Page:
Sometimes, as writers, we have the tendency to leave too much information in our heads and off of the page.
Maybe we know the story too well- maybe because we’ve lived it. Either way, our lyrics can sometimes just comment upon the story without actually giving us the story.
You might say, “Last night, you made me cry,” without telling us that he made you cry BECAUSE he “looked at me with cold blue eyes like I was some stranger he was telling goodbye.” It’s up in your head- you see the picture when you sing that line. But the listeners won’t see that. They can’t. They’re not in your head.
You want to build the habit of showing us the cause of the emotions, not just telling us about the emotions.
One way to help in this process is to “write the video.” This is not actual storyboarding. It’s just stream-of-consciousness (or more thoughtfully) writing down what you see in your mind’s eye when you’re thinking about the story in your song. Memories or make believe, it doesn’t matter. Just capture the sights, sounds, tastes, touch and smells of your story.
This process is good for a few reasons:
1. It gives you a stack of images to draw from in your lyrics.
You can now pick out the coolest, most true images for your song. You’re not stuck just using what you can think of in the moment. Instead of “well, that’s the best I could think of at the time,” you get to say “that’s the best I could think of. Period.”
2. It helps you really crystalize your thoughts.
Instead of vague notions you’re trying to capture in your song, you’ve already sketched out your story. Now, instead of trying to come up with the next rhyme, you’re more likely to think about what the thought needs to be. And a cool thought is much more important than just a cool rhyme.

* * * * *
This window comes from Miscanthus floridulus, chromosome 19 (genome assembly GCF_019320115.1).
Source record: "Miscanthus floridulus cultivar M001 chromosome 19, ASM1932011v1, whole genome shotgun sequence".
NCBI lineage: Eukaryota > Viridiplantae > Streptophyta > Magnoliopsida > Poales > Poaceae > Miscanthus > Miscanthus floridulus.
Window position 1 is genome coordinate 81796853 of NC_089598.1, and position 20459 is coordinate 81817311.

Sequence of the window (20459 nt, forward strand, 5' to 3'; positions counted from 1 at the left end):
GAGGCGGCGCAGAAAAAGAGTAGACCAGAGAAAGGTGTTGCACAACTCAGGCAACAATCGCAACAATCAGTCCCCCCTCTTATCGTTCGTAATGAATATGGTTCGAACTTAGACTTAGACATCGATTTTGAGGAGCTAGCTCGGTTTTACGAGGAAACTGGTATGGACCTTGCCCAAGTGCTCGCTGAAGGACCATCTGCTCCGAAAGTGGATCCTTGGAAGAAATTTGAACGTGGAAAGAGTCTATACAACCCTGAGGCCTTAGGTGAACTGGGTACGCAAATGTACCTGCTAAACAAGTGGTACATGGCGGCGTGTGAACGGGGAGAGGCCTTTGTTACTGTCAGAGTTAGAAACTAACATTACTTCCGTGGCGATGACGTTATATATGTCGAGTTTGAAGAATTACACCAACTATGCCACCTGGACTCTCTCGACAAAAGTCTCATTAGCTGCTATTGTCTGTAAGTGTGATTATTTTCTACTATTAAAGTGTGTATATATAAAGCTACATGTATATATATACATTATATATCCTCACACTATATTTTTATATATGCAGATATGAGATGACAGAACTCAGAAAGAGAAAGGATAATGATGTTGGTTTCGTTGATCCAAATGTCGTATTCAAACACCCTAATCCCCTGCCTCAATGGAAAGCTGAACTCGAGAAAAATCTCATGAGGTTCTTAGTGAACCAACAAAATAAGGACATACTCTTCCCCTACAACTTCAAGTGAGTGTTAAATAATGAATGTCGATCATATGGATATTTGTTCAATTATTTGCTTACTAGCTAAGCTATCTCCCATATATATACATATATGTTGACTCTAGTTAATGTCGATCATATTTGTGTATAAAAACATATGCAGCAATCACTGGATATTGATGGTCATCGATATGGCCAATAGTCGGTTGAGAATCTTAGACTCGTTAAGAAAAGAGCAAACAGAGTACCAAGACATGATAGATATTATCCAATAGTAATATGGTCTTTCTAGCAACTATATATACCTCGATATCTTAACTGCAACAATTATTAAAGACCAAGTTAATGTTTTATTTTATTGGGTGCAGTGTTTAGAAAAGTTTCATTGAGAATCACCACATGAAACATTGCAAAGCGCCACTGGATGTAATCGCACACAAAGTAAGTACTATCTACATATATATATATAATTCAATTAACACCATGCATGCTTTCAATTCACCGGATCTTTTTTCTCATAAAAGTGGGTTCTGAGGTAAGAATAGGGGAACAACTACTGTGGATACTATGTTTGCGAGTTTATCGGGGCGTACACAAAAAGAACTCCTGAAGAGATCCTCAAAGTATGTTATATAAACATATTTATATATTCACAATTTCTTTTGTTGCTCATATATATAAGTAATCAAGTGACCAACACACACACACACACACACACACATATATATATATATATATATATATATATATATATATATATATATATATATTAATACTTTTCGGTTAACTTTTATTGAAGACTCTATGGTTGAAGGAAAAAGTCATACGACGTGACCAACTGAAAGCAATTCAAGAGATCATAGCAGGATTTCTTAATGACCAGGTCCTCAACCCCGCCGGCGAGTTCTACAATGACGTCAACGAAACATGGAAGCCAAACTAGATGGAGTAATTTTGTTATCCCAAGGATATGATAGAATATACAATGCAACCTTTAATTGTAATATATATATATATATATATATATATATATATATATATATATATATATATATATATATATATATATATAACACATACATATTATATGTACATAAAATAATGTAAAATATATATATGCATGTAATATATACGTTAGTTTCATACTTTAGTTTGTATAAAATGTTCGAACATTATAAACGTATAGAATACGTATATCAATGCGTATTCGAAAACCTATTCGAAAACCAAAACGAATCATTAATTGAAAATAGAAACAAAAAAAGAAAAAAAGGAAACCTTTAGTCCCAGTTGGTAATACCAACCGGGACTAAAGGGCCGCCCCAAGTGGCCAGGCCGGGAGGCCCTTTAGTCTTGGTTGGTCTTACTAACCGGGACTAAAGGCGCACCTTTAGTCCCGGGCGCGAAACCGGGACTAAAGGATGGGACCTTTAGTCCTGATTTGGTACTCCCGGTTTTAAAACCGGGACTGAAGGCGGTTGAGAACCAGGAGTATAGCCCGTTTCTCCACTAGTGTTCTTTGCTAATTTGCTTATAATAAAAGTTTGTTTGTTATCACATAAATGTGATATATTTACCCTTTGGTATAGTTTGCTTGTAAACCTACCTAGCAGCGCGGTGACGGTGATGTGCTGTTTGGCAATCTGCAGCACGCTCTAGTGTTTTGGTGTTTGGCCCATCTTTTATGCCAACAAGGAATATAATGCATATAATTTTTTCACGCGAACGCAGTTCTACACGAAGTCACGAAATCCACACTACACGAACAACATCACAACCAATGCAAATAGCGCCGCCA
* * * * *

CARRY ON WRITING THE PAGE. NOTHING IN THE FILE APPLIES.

3. It helps you reach past cliche’ images.
It might be easy to just write about her “feet on the dashboard” because that’s what country songs say (and you’re just focused on finding a line that sings well). However, if you spend more time on the story without being constrained by “next line syndrome,” you’re more likely to say, “Well, no. Her feet weren’t on the dash. One leg was curled up under the other.” That’s way more original and more believable.
So, remember. Focus on giving the listener the cause of your emotions, not just your emotions. Write the video to your song, and you’re more likely to see the video OF your song someday.
Since strong imagery is such an important part of professional-level songwriting, I’ve put together a course on imagery. It’s called, “Use Imagery To Supercharge Your Songwriting (Like The Pros Do)” and it’s available now.
By the end of the course, you’ll have the basic skills to:
- Effectively use both literal and figurative imagery.
- Make your story come to life using imagery.
- Prove your character’s personality using imagery.
- Make your listener connect to your character’s emotions using imagery.
- Hook your listener in the song’s first few lines using imagery.
- And to begin more songs (more easily) using imagery exercises as the start of your songwriting process.
Brent Baxter is a hit songwriter with cuts by Alan Jackson, Randy Travis, Lady Antebellum, Joe Nichols, Gord Bamford, Ruthie Collins, Ray Stevens, and more. He’s written a top 5 hit in the US and a #1 in Canada… so far.